We left Mexico City at daybreak, just as the sun was turning the sky red and orange. It would be a long drive to Acapulco, 250 miles that took us up over a 9700 summit. From Mexico City to Iguala we were on a rather new toll road. It was well maintained and wide. From Iguala on the road was again narrow and winding. Until we started down the ocean side of the mountain range it was drizzly and foggy.
When we finally arrived in Acapulco at 8:30 p.m. it was already dark so we pulled into the first trailer park we could find. We could see the sign but there were so many bushes and vines growing around and over the driveway we almost missed the entrance. It was spooky looking as we drove through the gate and greenery into the park.
"Do we have to stay here Dad," asked Gil as he looked out the back window.
The park was really small.  It only had 15 narrow spaces. Making it look even smaller was the fact that is was wedged between two old buildings that looked like the only thing holding them up were the plants growing up their walls. The “Proprietor” charged us extra for just having an air conditioner. It didn’t matter whether we were going to use it or not. Pay or leave. You can believe we USED it.
First thing in the morning we started out to look for another place to stay.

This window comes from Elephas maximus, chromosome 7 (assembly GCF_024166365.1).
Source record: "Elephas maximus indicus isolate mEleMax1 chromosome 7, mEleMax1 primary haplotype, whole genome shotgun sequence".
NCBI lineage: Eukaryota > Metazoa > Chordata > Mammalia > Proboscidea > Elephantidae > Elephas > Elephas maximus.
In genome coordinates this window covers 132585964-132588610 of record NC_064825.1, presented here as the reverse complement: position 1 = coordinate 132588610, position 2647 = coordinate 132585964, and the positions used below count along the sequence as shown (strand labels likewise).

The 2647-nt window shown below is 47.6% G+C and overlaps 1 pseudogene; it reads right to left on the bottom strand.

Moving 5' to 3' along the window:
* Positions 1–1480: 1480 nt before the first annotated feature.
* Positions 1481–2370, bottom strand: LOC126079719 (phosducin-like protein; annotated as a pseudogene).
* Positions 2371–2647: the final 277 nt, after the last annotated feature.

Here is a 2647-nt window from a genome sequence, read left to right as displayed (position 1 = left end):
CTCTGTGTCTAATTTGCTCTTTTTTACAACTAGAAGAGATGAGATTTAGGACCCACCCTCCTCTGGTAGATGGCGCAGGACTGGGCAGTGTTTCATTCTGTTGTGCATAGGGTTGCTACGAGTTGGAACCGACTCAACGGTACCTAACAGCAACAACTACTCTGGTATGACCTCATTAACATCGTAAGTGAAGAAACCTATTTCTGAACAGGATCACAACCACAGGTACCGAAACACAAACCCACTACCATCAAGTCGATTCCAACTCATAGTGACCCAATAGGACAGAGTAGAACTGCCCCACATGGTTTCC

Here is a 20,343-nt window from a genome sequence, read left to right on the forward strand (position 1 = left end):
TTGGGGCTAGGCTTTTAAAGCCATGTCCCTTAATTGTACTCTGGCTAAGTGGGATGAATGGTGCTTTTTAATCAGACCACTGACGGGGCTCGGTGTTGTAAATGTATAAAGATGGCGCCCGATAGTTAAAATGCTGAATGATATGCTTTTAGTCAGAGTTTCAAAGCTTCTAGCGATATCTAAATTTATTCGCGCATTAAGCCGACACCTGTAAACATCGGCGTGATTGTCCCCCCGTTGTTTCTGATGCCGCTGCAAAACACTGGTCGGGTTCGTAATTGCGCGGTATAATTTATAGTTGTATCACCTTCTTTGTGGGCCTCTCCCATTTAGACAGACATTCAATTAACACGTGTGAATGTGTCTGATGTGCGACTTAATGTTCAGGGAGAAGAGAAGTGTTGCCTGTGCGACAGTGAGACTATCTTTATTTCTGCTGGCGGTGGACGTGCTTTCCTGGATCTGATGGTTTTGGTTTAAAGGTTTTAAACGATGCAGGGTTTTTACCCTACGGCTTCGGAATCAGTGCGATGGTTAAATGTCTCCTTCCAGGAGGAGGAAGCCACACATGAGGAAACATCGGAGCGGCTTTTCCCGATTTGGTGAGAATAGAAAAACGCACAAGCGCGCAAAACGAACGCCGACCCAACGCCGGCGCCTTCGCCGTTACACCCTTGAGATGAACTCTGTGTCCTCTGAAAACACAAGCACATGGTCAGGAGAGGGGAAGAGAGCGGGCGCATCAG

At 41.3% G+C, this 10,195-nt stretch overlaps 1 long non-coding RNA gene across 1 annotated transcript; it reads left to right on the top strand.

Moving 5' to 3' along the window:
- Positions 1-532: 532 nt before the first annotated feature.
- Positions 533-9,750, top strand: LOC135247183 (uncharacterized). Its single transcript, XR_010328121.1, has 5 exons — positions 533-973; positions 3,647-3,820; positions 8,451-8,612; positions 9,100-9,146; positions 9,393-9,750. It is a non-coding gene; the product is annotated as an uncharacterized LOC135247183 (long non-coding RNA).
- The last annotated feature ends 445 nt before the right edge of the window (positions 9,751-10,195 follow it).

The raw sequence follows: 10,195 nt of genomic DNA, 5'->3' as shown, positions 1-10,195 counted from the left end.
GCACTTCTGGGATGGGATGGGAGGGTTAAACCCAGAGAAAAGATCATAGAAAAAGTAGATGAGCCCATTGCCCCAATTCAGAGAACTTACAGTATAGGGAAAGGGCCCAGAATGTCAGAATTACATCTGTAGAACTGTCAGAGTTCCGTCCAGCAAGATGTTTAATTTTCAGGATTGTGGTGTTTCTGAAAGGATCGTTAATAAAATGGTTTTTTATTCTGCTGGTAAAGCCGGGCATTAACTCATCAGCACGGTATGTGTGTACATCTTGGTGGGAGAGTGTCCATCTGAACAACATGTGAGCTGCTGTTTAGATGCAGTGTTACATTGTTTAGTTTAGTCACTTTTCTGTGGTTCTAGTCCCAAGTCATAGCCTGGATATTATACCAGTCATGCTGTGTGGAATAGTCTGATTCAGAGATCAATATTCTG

Luck was with us; we found a MAGNIFICENT park a little ways north of town at Pie de la Cuesta. This is a strip of land set between the Pacific Ocean and a fresh water lagoon named Laguna de Coyuca.  On one side lush tropical growth and tall coconut palms surrounded the lagoon. Water hyacinths floated everywhere on the water.  On the other side of the park was white sand and blue ocean.
There weren’t any pull-through lots but the spaces were roomy. Bill backed the camper in until the rear bumper touched the low wall that separated us from the sandy shore of the lagoon. There was plenty of room to take the trailer off and park it in front of us. We settled in for a long stay.

Even before we could unpack Randy wrapped his arms and legs around one of the three verrrry tall coconut palms that grew right next to us and shimmied up it like a native. He just had to cut down some coconuts and try to whack the shell off like we’d seen the little (about 5 or 6 years old) Mexican boys do. They hold the coconut in their left hand, slice off a chunk with one quick blow of the machete, throw it into the air to turn it, catch it, chop again, throw again. It looks so easy when they do it. It seemed to me that Randy’s hand was in more danger of loosing a hunk then the coconut’s shell was. I couldn’t watch so I went inside to started straightening up. Figured if he cut a finger off someone would tell me. I could hear John Mc and Bill egging him on. When he finally finished he had a few hunks of ragged coconut and a pile of mush with shell on the ground in front of him. The milk from the coconut had long since scattered into the wind. But I didn’t see any blood!